Dance can be an elusive thing, narratively. Which is why I tend to prefer the oblique, abstract and allusive to any pretensions to particularity.
Sydney Dance Company artistic director Rafael Bonachela seems to have taken on a similar outlook with the company’s latest work, 2 One Another, which he has choreographed. It is gestural and a guide to an emerging, still-developing ‘school’ of choreography unique to the man: Bonachela seems to be in the process of really finding himself; his way; his ‘house’ style; his trademark. I now feel, in years and generations to come, he may well be regarded in like manner to a Balanchine, or Taylor.
It must be said that, in the past, I’ve been somewhat conflicted by his work. While no one in their right mind could deny its potency, vivacity or interest, it hasn’t always seemed completely cohesive. 2 One Another, however, seems to be the point at which all, or some, of his disparate ideas and energies converge and coalesce into a meaningful whole. Every aspect seems well-integrated. His emerging specialty seems to be in developing and representing a kind of vocabulary and language which is at once mechanical and fluidic, robotic and graceful.
In exploring the nature of relationships, the comings and goings, alliances and fallouts, conjugations and conflagrations, Bonachela paints a picture that is, by turns, optimistic and expansive; pessimistic and confining. It is celebration and critical, introspective examination; personal and universal. Most importantly, it’s relatable.
RB has extended his affection for the linear and symmetrical, a penchant that echoes the rigidity and conformity of our existence; enslaved, as we are, by iPhones and iPads, rather than enslavers. The blank faces of the dancers point to detachment and disaffection; blood drained from their complexions, just as passion leaks from our lives. Even, or especially, in a crowd, we’re lonely: even in ensemble, dancers can pass each other unnoticed, unmoved, disconnected. It’s powerful, even poignant.
The other studies here pertain to the nature of movement itself: Bonachela’s choreography reflects the art of the possible, by attempting what looks and must sometimes be almost impossible. At the same time, he’s formulating a new, 21st-century sensuality; not as romantic or elegant, perhaps, but exploratory, taking the dancers to physical limits which test suppleness and flexibility. It’s as a metaphor, I dare say, for the exceptional adaptability required of us all for survival in contemporary society.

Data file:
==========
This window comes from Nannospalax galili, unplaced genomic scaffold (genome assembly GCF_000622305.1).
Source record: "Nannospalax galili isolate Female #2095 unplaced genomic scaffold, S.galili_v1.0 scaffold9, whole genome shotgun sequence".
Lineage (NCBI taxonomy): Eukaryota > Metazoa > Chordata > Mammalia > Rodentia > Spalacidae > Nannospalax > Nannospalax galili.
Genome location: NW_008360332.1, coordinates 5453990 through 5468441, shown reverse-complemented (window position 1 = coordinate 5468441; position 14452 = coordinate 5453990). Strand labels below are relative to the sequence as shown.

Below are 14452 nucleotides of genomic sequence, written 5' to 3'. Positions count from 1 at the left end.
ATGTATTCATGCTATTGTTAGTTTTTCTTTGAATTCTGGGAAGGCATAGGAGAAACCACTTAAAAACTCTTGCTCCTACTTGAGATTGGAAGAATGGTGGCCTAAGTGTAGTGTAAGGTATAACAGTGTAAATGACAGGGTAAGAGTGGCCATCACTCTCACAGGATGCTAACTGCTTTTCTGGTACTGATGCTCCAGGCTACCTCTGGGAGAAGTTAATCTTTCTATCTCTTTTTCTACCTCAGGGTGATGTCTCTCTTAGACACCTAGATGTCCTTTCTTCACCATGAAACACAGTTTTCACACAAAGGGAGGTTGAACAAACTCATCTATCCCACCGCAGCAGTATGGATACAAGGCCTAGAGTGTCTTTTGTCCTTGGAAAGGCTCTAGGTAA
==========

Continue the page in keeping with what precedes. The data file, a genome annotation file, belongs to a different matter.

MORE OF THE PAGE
Bonachela confesses to his fascination with human interaction, but also seems thoroughly absorbed with questions of human frailty and survival, on individual, intimate and societal levels. What and how much can we withstand? Where are our breaking-points? Can any of this be mapped, through dance? Apparently, yes.
Beyond Bonachela and his 16 superlative dancers, Tony Assness is a major contributor: not only to production design, but costume and screen. The screen content works hand-in-glove with Nick Wales’ compositions which, in turn, interpolates the poetic text of Samuel Webster, who RB invited into the rehearsal room when the project was little more than a glint in his eye. “We almost had it; then you started talking.”
Thoughts and sentences like this float in and out, like excerpts from conversations that seem eerily familiar, shuttled into deep space for all the universe to hear. Dance, music, lighting, sound and costume sear the mind simultaneously: visual extensions of these textual capsules. Music, sound and lighting, particularly, conspire to up the dramatic ante, while the dancers bring the emotional connections and intensity.
Amy Hollingsworth has, pretty clearly, done herself, her choreographer and the company proud as dance director. It’s a neat trick to give the impression, even through meticulously rehearsed sequences, of spontaneous expression. The work has the very immediacy and combustibility Bonachela has, apparently, actively sought.
The dancers truly live up to their touted status of 16 of the very best. As such, it’s almost impossible, and folly, to try and separate them, or single one or another out as somehow more adept. Still and all, Andrew Crawford and Charmene Yap seem to me to bring a rather intangible something extra. Personality, I think. In Crawford’s case, a kind of easy charm and agility. In Yap’s, a compelling fervour, vigour and vehemence that shines from her burning eyes as much as through her limbs.
Through solos, duets and ensembles, thematic concerns, energy and interest are sustained. An hour or so can be a long time in dance. It’s easy, even with the best work, artists and intentions, for performance to waver or oscillate. Not here. Not now.
2 One Another is a landmark and turning-point in the upwardly mobile career of this company and this director.
The details: 2 One Another plays the Sydney Theatre until March 31. Tickets on the venue website.